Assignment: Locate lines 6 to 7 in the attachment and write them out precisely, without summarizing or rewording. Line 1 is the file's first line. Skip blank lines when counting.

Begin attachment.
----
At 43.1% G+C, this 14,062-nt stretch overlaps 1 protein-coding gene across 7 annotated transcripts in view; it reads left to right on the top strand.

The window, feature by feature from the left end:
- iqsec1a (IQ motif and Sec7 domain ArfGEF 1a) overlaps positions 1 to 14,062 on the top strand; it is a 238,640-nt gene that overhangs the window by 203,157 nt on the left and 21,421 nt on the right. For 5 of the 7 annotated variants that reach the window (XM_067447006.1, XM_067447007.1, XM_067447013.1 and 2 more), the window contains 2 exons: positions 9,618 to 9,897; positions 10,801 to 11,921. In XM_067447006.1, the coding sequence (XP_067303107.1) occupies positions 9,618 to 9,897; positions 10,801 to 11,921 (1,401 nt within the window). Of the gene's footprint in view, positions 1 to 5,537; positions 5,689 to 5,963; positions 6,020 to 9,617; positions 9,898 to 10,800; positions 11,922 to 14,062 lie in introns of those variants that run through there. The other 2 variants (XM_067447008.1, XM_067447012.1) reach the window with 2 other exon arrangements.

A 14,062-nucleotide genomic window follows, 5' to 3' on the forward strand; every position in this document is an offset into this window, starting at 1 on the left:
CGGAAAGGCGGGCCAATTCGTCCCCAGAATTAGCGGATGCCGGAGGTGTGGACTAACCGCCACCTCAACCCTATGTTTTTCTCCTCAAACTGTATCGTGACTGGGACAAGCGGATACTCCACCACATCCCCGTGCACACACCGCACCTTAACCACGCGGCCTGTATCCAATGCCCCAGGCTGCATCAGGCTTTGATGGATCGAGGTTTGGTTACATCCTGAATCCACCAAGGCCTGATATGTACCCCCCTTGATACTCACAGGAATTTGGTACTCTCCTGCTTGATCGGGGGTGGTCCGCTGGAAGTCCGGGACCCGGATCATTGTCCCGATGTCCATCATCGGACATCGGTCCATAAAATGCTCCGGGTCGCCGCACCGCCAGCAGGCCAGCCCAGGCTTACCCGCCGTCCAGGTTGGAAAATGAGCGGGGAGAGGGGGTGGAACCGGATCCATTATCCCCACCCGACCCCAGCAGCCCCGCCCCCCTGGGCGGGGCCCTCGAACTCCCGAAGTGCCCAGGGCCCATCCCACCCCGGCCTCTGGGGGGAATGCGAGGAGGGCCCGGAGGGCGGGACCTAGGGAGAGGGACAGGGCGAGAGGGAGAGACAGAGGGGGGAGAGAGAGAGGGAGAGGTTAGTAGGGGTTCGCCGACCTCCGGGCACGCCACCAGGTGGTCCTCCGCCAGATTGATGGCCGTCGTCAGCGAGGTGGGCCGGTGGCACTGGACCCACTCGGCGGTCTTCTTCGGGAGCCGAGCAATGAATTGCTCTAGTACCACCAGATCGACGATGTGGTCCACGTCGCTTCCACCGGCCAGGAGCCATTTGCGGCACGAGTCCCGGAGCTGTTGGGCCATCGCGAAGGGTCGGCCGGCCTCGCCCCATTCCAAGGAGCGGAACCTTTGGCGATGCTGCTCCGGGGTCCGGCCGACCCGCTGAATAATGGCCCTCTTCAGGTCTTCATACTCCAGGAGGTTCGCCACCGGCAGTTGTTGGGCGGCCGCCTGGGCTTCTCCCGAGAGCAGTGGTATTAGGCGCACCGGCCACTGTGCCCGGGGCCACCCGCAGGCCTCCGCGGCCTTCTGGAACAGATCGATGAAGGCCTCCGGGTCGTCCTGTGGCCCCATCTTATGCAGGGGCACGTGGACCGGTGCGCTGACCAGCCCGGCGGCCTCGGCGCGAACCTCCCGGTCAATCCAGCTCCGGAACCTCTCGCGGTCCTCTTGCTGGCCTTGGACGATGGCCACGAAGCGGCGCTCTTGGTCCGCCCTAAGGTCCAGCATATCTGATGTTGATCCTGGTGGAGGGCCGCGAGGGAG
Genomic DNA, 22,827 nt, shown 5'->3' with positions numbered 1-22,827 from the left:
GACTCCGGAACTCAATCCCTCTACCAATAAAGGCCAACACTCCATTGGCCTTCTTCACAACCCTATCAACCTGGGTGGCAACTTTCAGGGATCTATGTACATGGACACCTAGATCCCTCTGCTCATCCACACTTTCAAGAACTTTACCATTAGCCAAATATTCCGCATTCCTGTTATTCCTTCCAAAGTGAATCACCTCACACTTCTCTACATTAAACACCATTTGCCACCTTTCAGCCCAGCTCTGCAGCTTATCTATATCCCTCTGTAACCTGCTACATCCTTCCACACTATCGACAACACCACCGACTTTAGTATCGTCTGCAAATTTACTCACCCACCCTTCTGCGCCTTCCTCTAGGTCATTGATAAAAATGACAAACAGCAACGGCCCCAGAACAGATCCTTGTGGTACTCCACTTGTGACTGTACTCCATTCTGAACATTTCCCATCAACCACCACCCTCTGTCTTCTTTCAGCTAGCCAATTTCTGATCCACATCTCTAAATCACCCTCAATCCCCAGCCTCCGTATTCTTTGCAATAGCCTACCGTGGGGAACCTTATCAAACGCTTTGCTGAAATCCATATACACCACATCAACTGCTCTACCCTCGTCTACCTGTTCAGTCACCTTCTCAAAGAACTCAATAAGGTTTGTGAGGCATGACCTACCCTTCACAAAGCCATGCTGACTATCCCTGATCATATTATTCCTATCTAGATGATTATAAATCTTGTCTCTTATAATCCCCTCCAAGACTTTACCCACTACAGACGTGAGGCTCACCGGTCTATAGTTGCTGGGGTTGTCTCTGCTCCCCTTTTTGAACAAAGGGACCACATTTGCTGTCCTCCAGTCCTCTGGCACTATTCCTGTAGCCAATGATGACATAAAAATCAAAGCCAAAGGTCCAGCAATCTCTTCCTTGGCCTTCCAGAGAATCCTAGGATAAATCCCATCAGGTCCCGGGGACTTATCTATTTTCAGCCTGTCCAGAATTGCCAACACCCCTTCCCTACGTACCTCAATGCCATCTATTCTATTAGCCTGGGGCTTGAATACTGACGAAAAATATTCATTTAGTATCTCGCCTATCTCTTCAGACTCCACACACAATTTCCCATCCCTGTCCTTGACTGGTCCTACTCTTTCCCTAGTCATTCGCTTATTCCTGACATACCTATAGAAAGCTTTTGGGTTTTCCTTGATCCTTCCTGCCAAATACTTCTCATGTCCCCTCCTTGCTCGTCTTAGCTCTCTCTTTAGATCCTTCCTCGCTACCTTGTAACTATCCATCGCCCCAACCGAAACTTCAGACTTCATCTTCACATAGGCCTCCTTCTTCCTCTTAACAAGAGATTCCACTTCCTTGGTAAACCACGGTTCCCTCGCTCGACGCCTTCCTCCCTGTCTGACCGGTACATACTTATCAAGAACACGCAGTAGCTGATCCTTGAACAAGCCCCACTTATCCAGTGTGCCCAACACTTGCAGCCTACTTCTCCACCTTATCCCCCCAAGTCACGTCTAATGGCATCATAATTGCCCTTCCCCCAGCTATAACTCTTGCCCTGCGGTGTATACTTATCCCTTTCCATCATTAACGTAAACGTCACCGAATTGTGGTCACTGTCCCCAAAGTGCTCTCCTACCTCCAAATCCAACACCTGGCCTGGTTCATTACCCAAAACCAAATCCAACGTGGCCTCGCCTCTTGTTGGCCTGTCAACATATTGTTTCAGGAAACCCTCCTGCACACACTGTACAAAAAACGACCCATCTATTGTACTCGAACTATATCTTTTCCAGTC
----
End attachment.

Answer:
Genomic DNA, 22,827 nt, shown 5'->3' with positions numbered 1-22,827 from the left:
GACTCCGGAACTCAATCCCTCTACCAATAAAGGCCAACACTCCATTGGCCTTCTTCACAACCCTATCAACCTGGGTGGCAACTTTCAGGGATCTATGTACATGGACACCTAGATCCCTCTGCTCATCCACACTTTCAAGAACTTTACCATTAGCCAAATATTCCGCATTCCTGTTATTCCTTCCAAAGTGAATCACCTCACACTTCTCTACATTAAACACCATTTGCCACCTTTCAGCCCAGCTCTGCAGCTTATCTATATCCCTCTGTAACCTGCTACATCCTTCCACACTATCGACAACACCACCGACTTTAGTATCGTCTGCAAATTTACTCACCCACCCTTCTGCGCCTTCCTCTAGGTCATTGATAAAAATGACAAACAGCAACGGCCCCAGAACAGATCCTTGTGGTACTCCACTTGTGACTGTACTCCATTCTGAACATTTCCCATCAACCACCACCCTCTGTCTTCTTTCAGCTAGCCAATTTCTGATCCACATCTCTAAATCACCCTCAATCCCCAGCCTCCGTATTCTTTGCAATAGCCTACCGTGGGGAACCTTATCAAACGCTTTGCTGAAATCCATATACACCACATCAACTGCTCTACCCTCGTCTACCTGTTCAGTCACCTTCTCAAAGAACTCAATAAGGTTTGTGAGGCATGACCTACCCTTCACAAAGCCATGCTGACTATCCCTGATCATATTATTCCTATCTAGATGATTATAAATCTTGTCTCTTATAATCCCCTCCAAGACTTTACCCACTACAGACGTGAGGCTCACCGGTCTATAGTTGCTGGGGTTGTCTCTGCTCCCCTTTTTGAACAAAGGGACCACATTTGCTGTCCTCCAGTCCTCTGGCACTATTCCTGTAGCCAATGATGACATAAAAATCAAAGCCAAAGGTCCAGCAATCTCTTCCTTGGCCTTCCAGAGAATCCTAGGATAAATCCCATCAGGTCCCGGGGACTTATCTATTTTCAGCCTGTCCAGAATTGCCAACACCCCTTCCCTACGTACCTCAATGCCATCTATTCTATTAGCCTGGGGCTTGAATACTGACGAAAAATATTCATTTAGTATCTCGCCTATCTCTTCAGACTCCACACACAATTTCCCATCCCTGTCCTTGACTGGTCCTACTCTTTCCCTAGTCATTCGCTTATTCCTGACATACCTATAGAAAGCTTTTGGGTTTTCCTTGATCCTTCCTGCCAAATACTTCTCATGTCCCCTCCTTGCTCGTCTTAGCTCTCTCTTTAGATCCTTCCTCGCTACCTTGTAACTATCCATCGCCCCAACCGAAACTTCAGACTTCATCTTCACATAGGCCTCCTTCTTCCTCTTAACAAGAGATTCCACTTCCTTGGTAAACCACGGTTCCCTCGCTCGACGCCTTCCTCCCTGTCTGACCGGTACATACTTATCAAGAACACGCAGTAGCTGATCCTTGAACAAGCCCCACTTATCCAGTGTGCCCAACACTTGCAGCCTACTTCTCCACCTTATCCCCCCAAGTCACGTCTAATGGCATCATAATTGCCCTTCCCCCAGCTATAACTCTTGCCCTGCGGTGTATACTTATCCCTTTCCATCATTAACGTAAACGTCACCGAATTGTGGTCACTGTCCCCAAAGTGCTCTCCTACCTCCAAATCCAACACCTGGCCTGGTTCATTACCCAAAACCAAATCCAACGTGGCCTCGCCTCTTGTTGGCCTGTCAACATATTGTTTCAGGAAACCCTCCTGCACACACTGTACAAAAAACGACCCATCTATTGTACTCGAACTATATCTTTTCCAGTC